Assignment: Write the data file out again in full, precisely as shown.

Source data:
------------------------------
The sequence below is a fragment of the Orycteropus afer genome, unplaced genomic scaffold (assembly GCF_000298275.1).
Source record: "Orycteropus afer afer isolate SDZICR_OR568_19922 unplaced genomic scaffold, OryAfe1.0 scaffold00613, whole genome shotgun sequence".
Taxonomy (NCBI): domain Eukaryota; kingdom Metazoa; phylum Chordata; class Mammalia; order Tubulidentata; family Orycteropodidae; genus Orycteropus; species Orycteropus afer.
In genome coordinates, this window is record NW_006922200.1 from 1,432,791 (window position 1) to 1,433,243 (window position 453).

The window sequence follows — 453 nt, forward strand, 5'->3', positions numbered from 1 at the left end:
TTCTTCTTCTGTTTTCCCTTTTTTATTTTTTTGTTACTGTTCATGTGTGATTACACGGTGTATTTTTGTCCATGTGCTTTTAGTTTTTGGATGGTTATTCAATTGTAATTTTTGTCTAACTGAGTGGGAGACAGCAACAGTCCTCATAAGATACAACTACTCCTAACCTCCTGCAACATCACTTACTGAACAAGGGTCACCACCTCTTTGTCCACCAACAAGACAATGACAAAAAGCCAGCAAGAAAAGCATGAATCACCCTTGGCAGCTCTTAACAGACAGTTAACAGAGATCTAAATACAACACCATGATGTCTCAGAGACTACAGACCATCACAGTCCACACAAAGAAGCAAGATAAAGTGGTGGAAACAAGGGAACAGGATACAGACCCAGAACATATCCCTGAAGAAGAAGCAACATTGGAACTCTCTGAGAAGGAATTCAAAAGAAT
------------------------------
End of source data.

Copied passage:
The sequence below is a fragment of the Orycteropus afer genome, unplaced genomic scaffold (assembly GCF_000298275.1).
Source record: "Orycteropus afer afer isolate SDZICR_OR568_19922 unplaced genomic scaffold, OryAfe1.0 scaffold00613, whole genome shotgun sequence".
Taxonomy (NCBI): domain Eukaryota; kingdom Metazoa; phylum Chordata; class Mammalia; order Tubulidentata; family Orycteropodidae; genus Orycteropus; species Orycteropus afer.
In genome coordinates, this window is record NW_006922200.1 from 1,432,791 (window position 1) to 1,433,243 (window position 453).

The window sequence follows — 453 nt, forward strand, 5'->3', positions numbered from 1 at the left end:
TTCTTCTTCTGTTTTCCCTTTTTTATTTTTTTGTTACTGTTCATGTGTGATTACACGGTGTATTTTTGTCCATGTGCTTTTAGTTTTTGGATGGTTATTCAATTGTAATTTTTGTCTAACTGAGTGGGAGACAGCAACAGTCCTCATAAGATACAACTACTCCTAACCTCCTGCAACATCACTTACTGAACAAGGGTCACCACCTCTTTGTCCACCAACAAGACAATGACAAAAAGCCAGCAAGAAAAGCATGAATCACCCTTGGCAGCTCTTAACAGACAGTTAACAGAGATCTAAATACAACACCATGATGTCTCAGAGACTACAGACCATCACAGTCCACACAAAGAAGCAAGATAAAGTGGTGGAAACAAGGGAACAGGATACAGACCCAGAACATATCCCTGAAGAAGAAGCAACATTGGAACTCTCTGAGAAGGAATTCAAAAGAAT